06 February 2019

Observed and Projected Changes to the Precipitation Annual Cycle

Detection and attribution of the changes in precipitation annual cycle.

Science

Anthropogenic climate change is predicted to cause spatial and temporal shifts in precipitation patterns. Is it also apparent in changes to the annual cycle of zonal mean precipitation? DOE investigators employed 1) CMIP5 preindustrial runs to estimate unforced internal climate variability; 2) historical simulations with estimated changes in anthropogenic and natural forcings over the period 1860–2100 to estimate the forced response to external forcings; and 3) two observational datasets of P: Global Precipitation Climatology Project (GPCP) and the Climate Prediction Center Merged Analysis of Precipitation (CMAP) from 1979 to 2014. They computed the zonal average P(ϕ, t) of combined land and ocean precipitation (where ϕ is latitude and t is the monthly time step) and calculated the amplitude and phase of the best-fit sine wave with period 12 months to determine the annual cycle at each latitude. Model fingerprints of externally forced changes to the amplitude and phase of the P seasonal cycle, combined with observations, enable a formal detection and attribution analysis.

Impact

The team found that the observed amplitude changes are inconsistent with model estimates of internal variability but not attributable to the model-predicted response to external forcing. However, the observed changes to the annual cycle phase are inconsistent (GPCP) with estimates of internal variability, and are consistent with model estimates of forced changes. This suggests the emergence of an externally forced signal.

Summary

Anthropogenic climate change is predicted to cause spatial and temporal shifts in precipitation patterns. These may be apparent in changes to the annual cycle of zonal mean precipitation P. Trends in the amplitude and phase of the P annual cycle in two long-term, global satellite datasets are broadly similar. Model-derived fingerprints of externally forced changes to the amplitude and phase of the P seasonal cycle, combined with these observations, enable a formal detection and attribution analysis. Observed amplitude changes are inconsistent with model estimates of internal variability but not attributable to the model-predicted response to external forcing. This mismatch between observed and predicted amplitude changes is consistent with the sustained La Niña–like conditions that characterize the recent slowdown in the rise of the global mean temperature. However, observed changes to the annual cycle phase do not seem to be driven by this recent hiatus. These changes are consistent with model estimates of forced changes, are inconsistent (in one observational dataset) with estimates of internal variability, and may suggest the emergence of an externally forced signal.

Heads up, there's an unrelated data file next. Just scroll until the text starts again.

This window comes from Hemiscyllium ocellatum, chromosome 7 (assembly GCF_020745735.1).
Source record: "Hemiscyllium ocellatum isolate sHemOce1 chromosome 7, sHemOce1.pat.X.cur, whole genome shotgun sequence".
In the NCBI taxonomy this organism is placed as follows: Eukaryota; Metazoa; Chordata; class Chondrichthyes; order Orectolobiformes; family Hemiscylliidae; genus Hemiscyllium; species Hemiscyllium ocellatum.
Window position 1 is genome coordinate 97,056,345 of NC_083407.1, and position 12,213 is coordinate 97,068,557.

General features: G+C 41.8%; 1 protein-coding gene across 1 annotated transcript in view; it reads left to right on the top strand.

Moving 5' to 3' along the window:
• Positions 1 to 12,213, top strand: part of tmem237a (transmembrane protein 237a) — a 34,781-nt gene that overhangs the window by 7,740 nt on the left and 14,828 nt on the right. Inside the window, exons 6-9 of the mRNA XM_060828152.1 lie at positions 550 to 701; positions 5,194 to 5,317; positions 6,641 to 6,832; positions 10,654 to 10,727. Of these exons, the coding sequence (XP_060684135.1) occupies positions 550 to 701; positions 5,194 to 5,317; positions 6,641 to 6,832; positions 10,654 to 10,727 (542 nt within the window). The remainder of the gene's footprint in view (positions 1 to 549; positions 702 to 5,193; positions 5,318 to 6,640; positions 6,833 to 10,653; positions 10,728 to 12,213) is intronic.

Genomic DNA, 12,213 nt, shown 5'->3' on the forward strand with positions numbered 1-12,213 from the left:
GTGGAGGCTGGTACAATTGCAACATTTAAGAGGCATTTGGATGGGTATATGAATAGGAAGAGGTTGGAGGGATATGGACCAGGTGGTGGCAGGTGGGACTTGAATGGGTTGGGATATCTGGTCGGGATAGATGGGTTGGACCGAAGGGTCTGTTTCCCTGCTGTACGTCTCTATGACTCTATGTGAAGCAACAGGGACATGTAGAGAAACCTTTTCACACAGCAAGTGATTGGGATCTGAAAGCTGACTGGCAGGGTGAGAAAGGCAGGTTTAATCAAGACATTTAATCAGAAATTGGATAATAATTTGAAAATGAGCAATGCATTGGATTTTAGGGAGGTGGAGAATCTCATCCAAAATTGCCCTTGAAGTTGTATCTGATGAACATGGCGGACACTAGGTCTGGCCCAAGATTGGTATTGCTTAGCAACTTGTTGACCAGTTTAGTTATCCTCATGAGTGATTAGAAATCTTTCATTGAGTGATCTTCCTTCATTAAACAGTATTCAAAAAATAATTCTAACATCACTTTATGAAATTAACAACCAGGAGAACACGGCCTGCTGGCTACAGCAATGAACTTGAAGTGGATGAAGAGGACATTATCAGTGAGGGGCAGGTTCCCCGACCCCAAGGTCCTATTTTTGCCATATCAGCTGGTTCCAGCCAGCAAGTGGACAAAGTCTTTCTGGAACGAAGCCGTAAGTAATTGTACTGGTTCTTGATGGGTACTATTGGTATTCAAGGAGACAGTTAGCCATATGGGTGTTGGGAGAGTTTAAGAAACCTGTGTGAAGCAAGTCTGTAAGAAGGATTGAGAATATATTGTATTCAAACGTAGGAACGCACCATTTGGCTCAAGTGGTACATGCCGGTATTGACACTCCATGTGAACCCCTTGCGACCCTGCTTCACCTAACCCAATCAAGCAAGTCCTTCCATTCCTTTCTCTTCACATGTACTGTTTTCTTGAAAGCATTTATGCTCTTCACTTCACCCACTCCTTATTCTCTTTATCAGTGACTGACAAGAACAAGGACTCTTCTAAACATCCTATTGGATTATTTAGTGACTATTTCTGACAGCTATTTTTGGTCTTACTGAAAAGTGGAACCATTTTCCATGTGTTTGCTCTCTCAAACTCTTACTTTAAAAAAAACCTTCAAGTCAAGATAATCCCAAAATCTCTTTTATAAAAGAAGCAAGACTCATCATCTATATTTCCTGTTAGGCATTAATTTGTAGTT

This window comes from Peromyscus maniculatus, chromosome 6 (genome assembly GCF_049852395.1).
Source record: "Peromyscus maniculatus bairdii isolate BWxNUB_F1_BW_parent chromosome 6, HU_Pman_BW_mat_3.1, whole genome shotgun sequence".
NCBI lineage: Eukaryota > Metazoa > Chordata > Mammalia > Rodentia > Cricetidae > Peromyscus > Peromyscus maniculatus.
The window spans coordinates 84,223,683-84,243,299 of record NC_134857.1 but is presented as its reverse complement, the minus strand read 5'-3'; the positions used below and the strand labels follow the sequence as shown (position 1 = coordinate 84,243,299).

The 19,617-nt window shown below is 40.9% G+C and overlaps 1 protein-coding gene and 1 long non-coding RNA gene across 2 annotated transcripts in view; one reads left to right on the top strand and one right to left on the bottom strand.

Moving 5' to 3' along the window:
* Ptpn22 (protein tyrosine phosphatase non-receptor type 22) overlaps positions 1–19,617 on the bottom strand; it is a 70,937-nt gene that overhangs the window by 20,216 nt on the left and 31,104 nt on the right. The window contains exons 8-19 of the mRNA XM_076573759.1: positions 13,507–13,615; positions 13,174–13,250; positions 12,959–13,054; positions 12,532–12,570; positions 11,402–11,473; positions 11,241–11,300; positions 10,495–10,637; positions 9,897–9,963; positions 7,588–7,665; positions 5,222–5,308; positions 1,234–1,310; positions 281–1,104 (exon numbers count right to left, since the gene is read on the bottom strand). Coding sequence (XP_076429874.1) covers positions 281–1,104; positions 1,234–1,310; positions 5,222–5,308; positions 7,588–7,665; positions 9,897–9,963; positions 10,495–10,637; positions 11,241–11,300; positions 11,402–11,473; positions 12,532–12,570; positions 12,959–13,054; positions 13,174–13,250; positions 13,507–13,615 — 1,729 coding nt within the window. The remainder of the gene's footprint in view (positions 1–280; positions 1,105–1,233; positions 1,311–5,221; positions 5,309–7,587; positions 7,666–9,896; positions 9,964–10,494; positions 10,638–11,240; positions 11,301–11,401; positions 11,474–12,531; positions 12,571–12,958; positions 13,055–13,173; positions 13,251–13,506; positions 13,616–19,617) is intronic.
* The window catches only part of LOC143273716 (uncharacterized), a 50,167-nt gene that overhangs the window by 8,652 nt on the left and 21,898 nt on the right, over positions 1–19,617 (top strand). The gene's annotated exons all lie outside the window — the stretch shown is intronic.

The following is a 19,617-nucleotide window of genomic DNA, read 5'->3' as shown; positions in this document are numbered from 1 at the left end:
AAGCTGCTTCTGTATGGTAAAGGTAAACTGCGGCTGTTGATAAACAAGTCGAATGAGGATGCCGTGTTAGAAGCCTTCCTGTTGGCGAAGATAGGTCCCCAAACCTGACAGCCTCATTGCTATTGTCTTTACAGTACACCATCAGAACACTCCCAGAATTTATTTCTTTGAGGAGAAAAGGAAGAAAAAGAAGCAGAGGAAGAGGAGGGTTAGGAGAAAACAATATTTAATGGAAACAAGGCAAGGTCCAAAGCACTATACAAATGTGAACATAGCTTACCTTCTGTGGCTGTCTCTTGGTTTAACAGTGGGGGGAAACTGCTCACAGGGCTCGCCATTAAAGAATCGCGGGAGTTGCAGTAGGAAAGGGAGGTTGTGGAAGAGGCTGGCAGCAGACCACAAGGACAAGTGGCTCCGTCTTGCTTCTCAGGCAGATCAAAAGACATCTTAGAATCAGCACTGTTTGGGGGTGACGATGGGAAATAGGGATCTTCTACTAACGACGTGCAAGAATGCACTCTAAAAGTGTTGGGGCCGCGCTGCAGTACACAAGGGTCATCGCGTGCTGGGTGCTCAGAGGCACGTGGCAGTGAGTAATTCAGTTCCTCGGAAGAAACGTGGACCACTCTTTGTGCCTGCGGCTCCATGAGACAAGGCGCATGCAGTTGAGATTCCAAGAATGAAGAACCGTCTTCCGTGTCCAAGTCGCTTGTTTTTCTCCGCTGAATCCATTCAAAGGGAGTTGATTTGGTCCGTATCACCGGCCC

Contact
Kate Marvel
Columbia University
Publications
Marvel, K, M Biasutti, C Bonfils, K Taylor, Y Kushnir, and B Cook.  2017.  "Observed and Projected Changes to the Precipitation Annual Cycle."  Journal of Climate 30(13): 4983-4995, pp. 4983-4995.  https://doi.org/10.1175/jcli-d-16-0572.1.